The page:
Muzaffar Wani , father of slain Hizbul Mujahideen commander Burhan Wani, whose encounter death triggered the continuing cycle of violence in Kashmir, says that his son's dream was to join the Indian Army when he was 10 and also play cricket like Parvez Rasool - one day hopefully for India.
The government school principal also rules out Pakistan's role in Uri, Pathankot and Pampore attacks and insists that as a teacher, he tells his students the importance of taking up "good careers" like Kashmir Administrative Service and the IAS.
Almost two months since Burhan Wani's death, protests in Kashmir haven't receded. Who's responsible?
There's no call by the Hurriyat Conference for any shutdown. We didn't realise that these shutdowns would turn violent. We've lost so much in the last two months. We want some resolution. It depends on the people, how they want to look at the assurances from India or the J&K government. When my own two sons got killed, others too lost their family members.
After your son's death, do you think Kashmiri youth should pick up guns and fight against security forces?
Of course not. The better way is dialogue between India and Pakistan. So that there's peace in Pakistan and also in India. All Indians are our brothers and all Pakistanis are our brothers. We Kashmiris love every Pakistani and we love every Indian.
Eighteen Indian soldiers lost their lives in Uri. Evidence points at Pakistan's role. How do you look at it?
How can it be Pakistan? Whoever entered Kashmir after becoming a militant is a Kashmiri. Even a Muslim from Hindustan can come. It could even be an attack by Kashmiri militants.
But Pathankot probe showed there were phone calls by terrorists to their families' handlers in Pakistan. Banned terror outfit Jaish-e-Mohammad released an audio mocking Indian agencies.
It's necessary to solve the Kashmir problem. Else, these attacks may happen. But we don't know where these militants are coming from or infiltrating as the borders are sealed by the Indian forces. What is the Indian Army doing? How did the militants reach from the border to Pampore? If there is evidence (against Jaish) then investigations should be done.
How did you learn about Burhan leaving the family? What was the family's reaction?
On October 5, 2010, Burhan left home. He told his mother he was going to meet some friends but didn't return that evening. Then we came to know that he had joined the militants. For two months before this encounter, I tried my best to convince him. His year of birth was 1994. I told him that he was born during the peak of instability and that it was obvious that he felt the pain. When he was 10, he told an Indian Army officer that he wanted to join the Army. He said this when a raid was being conducted to search militants in our village. Burhan had a strong liking for camouflage outfits. One of his videos shows he loved cricket. He would have loved to play for India, not Pakistan.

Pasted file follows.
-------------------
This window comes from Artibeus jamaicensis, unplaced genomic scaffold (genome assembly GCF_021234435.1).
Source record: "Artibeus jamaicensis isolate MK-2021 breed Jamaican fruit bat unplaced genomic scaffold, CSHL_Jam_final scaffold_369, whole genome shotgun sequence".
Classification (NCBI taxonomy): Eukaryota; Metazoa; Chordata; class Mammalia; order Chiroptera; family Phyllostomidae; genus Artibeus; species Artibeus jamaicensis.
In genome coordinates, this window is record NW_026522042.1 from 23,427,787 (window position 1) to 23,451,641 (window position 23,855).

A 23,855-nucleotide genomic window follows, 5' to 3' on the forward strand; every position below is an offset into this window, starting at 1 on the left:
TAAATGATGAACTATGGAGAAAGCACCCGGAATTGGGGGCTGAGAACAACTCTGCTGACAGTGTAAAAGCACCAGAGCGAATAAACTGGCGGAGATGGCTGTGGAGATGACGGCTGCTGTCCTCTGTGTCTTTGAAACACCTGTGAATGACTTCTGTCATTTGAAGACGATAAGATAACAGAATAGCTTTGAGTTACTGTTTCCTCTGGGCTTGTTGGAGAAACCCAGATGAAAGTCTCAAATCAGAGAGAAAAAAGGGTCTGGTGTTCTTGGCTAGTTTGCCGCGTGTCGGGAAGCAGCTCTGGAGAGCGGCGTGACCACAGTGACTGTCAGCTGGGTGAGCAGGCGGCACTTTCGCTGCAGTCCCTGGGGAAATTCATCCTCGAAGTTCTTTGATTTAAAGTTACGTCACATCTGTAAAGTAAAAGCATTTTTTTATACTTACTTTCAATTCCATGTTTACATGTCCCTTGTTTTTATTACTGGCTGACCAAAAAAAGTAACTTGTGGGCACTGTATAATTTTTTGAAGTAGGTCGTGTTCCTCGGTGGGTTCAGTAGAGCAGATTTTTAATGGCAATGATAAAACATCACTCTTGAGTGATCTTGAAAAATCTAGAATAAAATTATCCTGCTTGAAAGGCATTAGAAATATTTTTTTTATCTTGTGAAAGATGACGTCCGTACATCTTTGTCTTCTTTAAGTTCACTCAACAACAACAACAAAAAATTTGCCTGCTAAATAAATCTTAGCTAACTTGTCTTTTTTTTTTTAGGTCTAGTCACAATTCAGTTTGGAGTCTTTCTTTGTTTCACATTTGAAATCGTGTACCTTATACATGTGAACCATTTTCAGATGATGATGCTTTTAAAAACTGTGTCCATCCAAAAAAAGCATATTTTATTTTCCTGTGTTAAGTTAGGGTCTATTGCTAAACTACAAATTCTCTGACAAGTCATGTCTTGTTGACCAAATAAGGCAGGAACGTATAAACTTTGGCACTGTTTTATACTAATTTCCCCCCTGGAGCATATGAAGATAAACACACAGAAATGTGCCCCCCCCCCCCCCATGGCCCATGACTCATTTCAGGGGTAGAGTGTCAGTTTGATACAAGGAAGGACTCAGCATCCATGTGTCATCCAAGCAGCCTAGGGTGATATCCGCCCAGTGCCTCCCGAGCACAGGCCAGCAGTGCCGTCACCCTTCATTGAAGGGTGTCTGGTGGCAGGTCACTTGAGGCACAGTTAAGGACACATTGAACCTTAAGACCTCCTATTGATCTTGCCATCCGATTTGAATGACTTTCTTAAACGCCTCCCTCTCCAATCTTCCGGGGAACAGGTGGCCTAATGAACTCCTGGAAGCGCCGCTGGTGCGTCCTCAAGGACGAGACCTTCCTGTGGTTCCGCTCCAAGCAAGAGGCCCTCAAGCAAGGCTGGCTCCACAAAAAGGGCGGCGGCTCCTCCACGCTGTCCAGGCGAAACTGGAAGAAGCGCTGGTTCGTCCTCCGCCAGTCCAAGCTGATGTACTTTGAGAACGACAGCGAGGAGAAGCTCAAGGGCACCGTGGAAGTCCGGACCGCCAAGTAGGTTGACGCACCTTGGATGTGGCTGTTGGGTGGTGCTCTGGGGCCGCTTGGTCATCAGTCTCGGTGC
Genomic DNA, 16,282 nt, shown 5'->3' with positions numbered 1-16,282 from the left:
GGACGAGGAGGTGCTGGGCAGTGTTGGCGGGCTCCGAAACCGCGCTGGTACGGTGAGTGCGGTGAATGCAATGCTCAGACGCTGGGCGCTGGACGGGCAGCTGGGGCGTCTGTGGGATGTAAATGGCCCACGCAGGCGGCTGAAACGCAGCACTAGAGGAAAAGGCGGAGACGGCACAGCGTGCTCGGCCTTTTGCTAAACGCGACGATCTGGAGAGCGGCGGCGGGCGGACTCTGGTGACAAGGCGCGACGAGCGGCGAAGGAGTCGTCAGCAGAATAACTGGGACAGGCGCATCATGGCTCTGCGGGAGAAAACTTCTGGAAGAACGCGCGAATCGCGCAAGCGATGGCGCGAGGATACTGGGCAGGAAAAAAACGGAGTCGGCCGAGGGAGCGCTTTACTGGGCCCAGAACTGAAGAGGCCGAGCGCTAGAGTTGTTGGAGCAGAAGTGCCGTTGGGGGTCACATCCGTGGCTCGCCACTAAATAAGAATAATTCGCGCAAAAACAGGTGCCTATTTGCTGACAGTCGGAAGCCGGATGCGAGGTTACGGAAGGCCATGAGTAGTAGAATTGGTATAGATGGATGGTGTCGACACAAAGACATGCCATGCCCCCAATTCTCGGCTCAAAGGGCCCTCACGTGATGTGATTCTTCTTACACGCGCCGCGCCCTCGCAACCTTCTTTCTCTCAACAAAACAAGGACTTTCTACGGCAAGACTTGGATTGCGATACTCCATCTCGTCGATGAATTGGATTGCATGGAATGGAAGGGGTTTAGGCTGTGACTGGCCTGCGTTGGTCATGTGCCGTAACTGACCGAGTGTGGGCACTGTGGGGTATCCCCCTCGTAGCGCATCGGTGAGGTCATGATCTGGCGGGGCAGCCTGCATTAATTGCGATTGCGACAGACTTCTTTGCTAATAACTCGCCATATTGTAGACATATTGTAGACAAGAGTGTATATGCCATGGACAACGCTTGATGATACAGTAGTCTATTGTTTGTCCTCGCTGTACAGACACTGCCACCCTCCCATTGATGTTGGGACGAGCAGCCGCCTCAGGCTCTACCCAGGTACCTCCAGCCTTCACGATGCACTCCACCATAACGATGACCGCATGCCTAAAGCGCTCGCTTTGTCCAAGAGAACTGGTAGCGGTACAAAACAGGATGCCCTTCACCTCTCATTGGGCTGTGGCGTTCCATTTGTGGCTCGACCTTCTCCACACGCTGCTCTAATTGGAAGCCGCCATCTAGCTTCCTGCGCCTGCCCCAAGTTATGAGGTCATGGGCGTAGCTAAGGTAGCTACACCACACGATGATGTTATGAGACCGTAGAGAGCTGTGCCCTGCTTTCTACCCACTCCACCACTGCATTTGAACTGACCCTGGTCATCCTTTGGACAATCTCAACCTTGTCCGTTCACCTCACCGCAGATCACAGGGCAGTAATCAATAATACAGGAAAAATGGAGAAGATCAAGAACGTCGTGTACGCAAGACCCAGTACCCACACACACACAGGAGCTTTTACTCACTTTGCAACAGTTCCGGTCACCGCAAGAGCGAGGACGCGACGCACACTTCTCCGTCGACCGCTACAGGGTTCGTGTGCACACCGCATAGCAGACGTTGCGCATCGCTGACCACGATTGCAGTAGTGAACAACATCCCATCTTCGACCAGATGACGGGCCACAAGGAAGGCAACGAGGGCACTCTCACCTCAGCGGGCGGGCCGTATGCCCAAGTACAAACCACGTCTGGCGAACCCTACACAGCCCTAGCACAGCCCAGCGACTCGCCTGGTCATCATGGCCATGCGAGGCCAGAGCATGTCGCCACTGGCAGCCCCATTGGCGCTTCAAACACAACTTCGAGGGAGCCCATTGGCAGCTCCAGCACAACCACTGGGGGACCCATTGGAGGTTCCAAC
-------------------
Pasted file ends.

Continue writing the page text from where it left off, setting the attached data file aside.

How difficult has been Burhan's loss to bear?
It was very difficult but we learnt to bear it. In the last five years, I met him two or three times for just around two or three minutes. The last time was two-and-half years ago. He was always on his own. I am in a government job for my family. He was working for entire J&K.
How did your other children react to their brother's militancy?
A: Before Burhan my son Khalid, who is four years elder to him, was killed in April 2015 by the security forces when he'd gone for a picnic. He was tortured to death. Police believed he'd gone to meet Burhan. There was no blood on Khalid's body. He was with this three friends, who were first arrested and later released.
Pakistan PM Nawaz Sharif invoked Burhan at his UN speech.
When Bhagat Singh was fighting against the British, they called him a terrorist, but Indians maintained he was a freedom fighter. When the problem of Kashmir will be solved, India will realise Wani was a freedom fighter. I liked everything that Nawaz Sharif said. He said Burhan's killing had brought a new light in this movement of freedom.